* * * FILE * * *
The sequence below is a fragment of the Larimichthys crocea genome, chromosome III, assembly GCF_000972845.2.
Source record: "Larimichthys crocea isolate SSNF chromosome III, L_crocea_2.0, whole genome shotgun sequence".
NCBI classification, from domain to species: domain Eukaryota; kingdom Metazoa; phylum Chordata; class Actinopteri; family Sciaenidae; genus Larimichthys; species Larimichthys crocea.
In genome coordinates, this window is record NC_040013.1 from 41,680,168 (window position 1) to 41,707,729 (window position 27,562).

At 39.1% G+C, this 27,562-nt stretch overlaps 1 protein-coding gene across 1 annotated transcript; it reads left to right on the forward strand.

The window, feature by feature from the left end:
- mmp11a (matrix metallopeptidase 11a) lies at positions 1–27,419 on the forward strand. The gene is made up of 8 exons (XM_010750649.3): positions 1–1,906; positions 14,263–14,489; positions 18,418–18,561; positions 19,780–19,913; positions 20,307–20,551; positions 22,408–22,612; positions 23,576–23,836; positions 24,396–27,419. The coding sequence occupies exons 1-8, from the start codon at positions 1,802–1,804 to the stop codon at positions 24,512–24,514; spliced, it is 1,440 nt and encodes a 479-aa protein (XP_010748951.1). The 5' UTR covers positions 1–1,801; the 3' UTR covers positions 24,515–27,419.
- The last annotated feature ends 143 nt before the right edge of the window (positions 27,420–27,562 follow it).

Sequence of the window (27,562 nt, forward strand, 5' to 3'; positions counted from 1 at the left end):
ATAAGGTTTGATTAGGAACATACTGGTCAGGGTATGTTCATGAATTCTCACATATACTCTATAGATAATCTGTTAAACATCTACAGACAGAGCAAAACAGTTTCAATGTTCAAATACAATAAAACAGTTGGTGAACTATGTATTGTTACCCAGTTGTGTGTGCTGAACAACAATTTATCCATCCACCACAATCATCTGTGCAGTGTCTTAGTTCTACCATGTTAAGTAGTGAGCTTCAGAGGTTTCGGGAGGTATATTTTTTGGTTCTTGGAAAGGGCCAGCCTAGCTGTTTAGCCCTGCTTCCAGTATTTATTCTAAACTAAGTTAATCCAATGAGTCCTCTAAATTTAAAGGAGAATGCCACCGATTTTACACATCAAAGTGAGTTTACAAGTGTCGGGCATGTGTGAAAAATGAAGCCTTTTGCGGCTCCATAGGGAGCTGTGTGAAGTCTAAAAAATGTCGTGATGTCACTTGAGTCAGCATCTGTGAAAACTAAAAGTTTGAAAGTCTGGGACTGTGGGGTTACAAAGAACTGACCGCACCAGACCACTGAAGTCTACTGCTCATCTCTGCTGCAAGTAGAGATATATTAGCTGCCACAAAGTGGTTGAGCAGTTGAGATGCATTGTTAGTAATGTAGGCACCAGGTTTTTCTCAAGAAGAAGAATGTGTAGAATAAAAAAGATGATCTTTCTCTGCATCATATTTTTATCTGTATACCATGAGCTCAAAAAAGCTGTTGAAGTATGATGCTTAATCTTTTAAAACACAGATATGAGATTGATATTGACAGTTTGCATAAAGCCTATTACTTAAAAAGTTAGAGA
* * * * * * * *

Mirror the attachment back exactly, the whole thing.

The sequence below is a fragment of the Larimichthys crocea genome, chromosome III, assembly GCF_000972845.2.
Source record: "Larimichthys crocea isolate SSNF chromosome III, L_crocea_2.0, whole genome shotgun sequence".
NCBI classification, from domain to species: domain Eukaryota; kingdom Metazoa; phylum Chordata; class Actinopteri; family Sciaenidae; genus Larimichthys; species Larimichthys crocea.
In genome coordinates, this window is record NC_040013.1 from 41,680,168 (window position 1) to 41,707,729 (window position 27,562).

At 39.1% G+C, this 27,562-nt stretch overlaps 1 protein-coding gene across 1 annotated transcript; it reads left to right on the forward strand.

The window, feature by feature from the left end:
- mmp11a (matrix metallopeptidase 11a) lies at positions 1–27,419 on the forward strand. The gene is made up of 8 exons (XM_010750649.3): positions 1–1,906; positions 14,263–14,489; positions 18,418–18,561; positions 19,780–19,913; positions 20,307–20,551; positions 22,408–22,612; positions 23,576–23,836; positions 24,396–27,419. The coding sequence occupies exons 1-8, from the start codon at positions 1,802–1,804 to the stop codon at positions 24,512–24,514; spliced, it is 1,440 nt and encodes a 479-aa protein (XP_010748951.1). The 5' UTR covers positions 1–1,801; the 3' UTR covers positions 24,515–27,419.
- The last annotated feature ends 143 nt before the right edge of the window (positions 27,420–27,562 follow it).

Sequence of the window (27,562 nt, forward strand, 5' to 3'; positions counted from 1 at the left end):
ATAAGGTTTGATTAGGAACATACTGGTCAGGGTATGTTCATGAATTCTCACATATACTCTATAGATAATCTGTTAAACATCTACAGACAGAGCAAAACAGTTTCAATGTTCAAATACAATAAAACAGTTGGTGAACTATGTATTGTTACCCAGTTGTGTGTGCTGAACAACAATTTATCCATCCACCACAATCATCTGTGCAGTGTCTTAGTTCTACCATGTTAAGTAGTGAGCTTCAGAGGTTTCGGGAGGTATATTTTTTGGTTCTTGGAAAGGGCCAGCCTAGCTGTTTAGCCCTGCTTCCAGTATTTATTCTAAACTAAGTTAATCCAATGAGTCCTCTAAATTTAAAGGAGAATGCCACCGATTTTACACATCAAAGTGAGTTTACAAGTGTCGGGCATGTGTGAAAAATGAAGCCTTTTGCGGCTCCATAGGGAGCTGTGTGAAGTCTAAAAAATGTCGTGATGTCACTTGAGTCAGCATCTGTGAAAACTAAAAGTTTGAAAGTCTGGGACTGTGGGGTTACAAAGAACTGACCGCACCAGACCACTGAAGTCTACTGCTCATCTCTGCTGCAAGTAGAGATATATTAGCTGCCACAAAGTGGTTGAGCAGTTGAGATGCATTGTTAGTAATGTAGGCACCAGGTTTTTCTCAAGAAGAAGAATGTGTAGAATAAAAAAGATGATCTTTCTCTGCATCATATTTTTATCTGTATACCATGAGCTCAAAAAAGCTGTTGAAGTATGATGCTTAATCTTTTAAAACACAGATATGAGATTGATATTGACAGTTTGCATAAAGCCTATTACTTAAAAAGTTAGAGA